WebVisions 2011 Keynote: Read/Write World

PORTLAND—When I was young my grandpa used to ask me, “What did you learn today?” It’s a great question, and a reminder to learn something new each and every day. Which isn’t a problem when listening to Blaise Agüera y Arcas of Bing Mobile and Places speak about his compelling work with visual data.

Speaking to a packed house at WebVisions 2011 in the Oregon Convention Center this morning, Agüera y Arcas introduced photosynth technology to the audience and explained how he’s working the mashed up 3D-like photo data into Microsoft’s search engine.

Agüera y Arcas explained that geo-bound spaces (like architecture or waterfalls) are good for synths, and how with synths, “mapping the world becomes a collective activity.”

In the beginning, Agüera y Arcas and his team were surprised by how many people were making aerial photosynths. All of a sudden we had “lots of spatially connected images,” said Agüera y Arcas. The challenge, of course, is how best to make use of all the incoming data. He does work at Microsoft; thus, a commercial application for the data is something that’s important to the enterprise. On that note, I can easily see how this technology might be adapted by a brand. Online treasure hunt, anyone?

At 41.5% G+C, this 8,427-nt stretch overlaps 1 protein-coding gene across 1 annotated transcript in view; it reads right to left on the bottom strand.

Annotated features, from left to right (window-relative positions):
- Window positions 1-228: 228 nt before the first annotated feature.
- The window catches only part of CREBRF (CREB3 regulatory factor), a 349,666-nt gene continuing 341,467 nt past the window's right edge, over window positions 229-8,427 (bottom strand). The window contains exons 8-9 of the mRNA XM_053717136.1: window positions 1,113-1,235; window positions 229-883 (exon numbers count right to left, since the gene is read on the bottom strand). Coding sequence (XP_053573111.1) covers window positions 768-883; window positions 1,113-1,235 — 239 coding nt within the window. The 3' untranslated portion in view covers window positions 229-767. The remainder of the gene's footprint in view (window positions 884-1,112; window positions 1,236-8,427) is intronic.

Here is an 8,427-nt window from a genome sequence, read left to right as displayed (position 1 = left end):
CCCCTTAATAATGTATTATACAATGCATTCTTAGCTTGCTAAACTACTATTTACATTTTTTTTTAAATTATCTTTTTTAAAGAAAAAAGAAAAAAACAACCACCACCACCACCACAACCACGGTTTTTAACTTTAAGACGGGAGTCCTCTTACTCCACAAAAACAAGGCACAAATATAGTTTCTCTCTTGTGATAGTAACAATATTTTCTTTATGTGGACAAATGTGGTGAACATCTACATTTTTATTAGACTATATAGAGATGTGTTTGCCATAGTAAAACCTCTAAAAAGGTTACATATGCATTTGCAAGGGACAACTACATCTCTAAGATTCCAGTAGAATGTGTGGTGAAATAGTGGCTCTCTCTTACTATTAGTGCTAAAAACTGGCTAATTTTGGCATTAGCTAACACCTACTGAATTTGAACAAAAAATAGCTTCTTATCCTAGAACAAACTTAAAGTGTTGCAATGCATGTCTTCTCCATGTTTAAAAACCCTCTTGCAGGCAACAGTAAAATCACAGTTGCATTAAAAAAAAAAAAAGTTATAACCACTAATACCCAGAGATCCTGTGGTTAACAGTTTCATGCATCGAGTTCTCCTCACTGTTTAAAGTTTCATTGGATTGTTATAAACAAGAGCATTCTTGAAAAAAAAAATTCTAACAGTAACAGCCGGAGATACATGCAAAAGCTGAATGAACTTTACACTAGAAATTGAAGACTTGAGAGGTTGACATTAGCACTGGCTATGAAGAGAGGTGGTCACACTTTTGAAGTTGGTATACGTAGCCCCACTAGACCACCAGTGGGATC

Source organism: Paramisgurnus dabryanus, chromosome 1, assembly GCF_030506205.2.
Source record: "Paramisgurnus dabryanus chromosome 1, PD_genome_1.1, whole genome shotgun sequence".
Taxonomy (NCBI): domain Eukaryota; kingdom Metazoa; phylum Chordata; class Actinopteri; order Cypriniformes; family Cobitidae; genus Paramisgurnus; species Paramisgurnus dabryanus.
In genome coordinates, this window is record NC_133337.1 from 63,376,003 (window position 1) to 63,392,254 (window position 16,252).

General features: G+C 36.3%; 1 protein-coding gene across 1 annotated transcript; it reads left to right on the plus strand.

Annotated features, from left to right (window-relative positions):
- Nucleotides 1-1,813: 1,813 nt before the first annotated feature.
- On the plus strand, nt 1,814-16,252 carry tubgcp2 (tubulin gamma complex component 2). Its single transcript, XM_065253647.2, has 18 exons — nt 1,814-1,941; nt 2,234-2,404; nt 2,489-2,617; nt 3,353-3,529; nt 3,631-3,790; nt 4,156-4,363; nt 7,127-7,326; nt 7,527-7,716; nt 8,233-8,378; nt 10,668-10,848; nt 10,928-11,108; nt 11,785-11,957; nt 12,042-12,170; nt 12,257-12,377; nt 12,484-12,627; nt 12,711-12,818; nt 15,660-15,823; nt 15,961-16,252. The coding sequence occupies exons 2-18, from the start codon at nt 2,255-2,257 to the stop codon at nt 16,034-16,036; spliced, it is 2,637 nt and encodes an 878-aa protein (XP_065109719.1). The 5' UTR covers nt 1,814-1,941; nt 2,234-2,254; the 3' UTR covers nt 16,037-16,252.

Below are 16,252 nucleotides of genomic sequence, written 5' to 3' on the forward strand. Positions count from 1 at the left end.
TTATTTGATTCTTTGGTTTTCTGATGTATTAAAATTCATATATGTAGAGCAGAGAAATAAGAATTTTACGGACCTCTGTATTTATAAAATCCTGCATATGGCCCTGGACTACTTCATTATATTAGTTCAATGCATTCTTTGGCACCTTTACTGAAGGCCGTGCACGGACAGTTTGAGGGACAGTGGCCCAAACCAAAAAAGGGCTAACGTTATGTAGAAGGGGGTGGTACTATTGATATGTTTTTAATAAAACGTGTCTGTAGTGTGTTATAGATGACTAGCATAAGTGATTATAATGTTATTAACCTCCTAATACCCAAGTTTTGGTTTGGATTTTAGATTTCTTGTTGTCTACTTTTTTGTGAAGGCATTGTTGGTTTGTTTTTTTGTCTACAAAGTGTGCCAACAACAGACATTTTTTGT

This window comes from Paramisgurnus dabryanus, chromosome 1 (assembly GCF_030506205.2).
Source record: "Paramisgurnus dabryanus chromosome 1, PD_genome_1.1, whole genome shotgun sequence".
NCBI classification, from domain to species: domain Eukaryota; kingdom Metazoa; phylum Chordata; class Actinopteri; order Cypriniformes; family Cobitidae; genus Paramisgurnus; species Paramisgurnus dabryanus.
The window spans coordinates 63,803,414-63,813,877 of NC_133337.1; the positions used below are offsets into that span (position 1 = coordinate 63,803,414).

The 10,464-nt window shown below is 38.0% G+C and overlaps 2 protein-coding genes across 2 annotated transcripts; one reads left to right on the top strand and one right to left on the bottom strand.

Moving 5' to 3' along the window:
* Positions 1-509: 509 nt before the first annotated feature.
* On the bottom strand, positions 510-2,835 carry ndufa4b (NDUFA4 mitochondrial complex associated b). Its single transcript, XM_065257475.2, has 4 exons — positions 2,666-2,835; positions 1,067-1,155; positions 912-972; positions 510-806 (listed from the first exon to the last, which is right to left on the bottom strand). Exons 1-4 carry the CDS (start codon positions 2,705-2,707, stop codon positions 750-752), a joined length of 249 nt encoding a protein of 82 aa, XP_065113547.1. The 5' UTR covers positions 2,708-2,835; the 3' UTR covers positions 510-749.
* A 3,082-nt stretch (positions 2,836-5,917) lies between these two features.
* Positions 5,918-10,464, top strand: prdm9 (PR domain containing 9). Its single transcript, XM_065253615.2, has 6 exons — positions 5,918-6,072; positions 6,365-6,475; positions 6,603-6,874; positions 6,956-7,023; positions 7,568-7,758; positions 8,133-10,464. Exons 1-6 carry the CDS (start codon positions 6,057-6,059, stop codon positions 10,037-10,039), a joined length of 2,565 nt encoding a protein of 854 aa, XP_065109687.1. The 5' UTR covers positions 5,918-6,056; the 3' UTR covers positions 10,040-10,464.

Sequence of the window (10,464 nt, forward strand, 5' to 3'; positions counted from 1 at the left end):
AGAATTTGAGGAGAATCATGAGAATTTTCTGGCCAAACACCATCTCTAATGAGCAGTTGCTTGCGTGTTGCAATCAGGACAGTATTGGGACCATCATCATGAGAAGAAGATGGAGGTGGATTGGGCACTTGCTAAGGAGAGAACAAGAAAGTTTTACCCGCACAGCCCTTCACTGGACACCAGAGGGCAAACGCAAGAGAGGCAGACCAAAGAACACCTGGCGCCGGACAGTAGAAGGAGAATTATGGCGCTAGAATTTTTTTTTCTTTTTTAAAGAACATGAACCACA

During the Q+A session at the end of his talk, one member of the audience asked about Agüera y Arcas’s interest in incorporating temporal data. “That’s exactly the sort of mashup we’re hoping to enable,” said Agüera y Arcas. For instance, a construction site changes form radically in a short period of time, so adding temporal data to a photosynth would be key to understanding the build.

Bonus link: Find synths on Bing Maps.



About David Burn

I wrote my first ad for a political candidate when I was 17 years old. She won her race and I felt the seductive power of advertising for the first time. Today—after working for seven agencies in five states—I am head of brand strategy and creative at Bonehook in Portland, Oregon.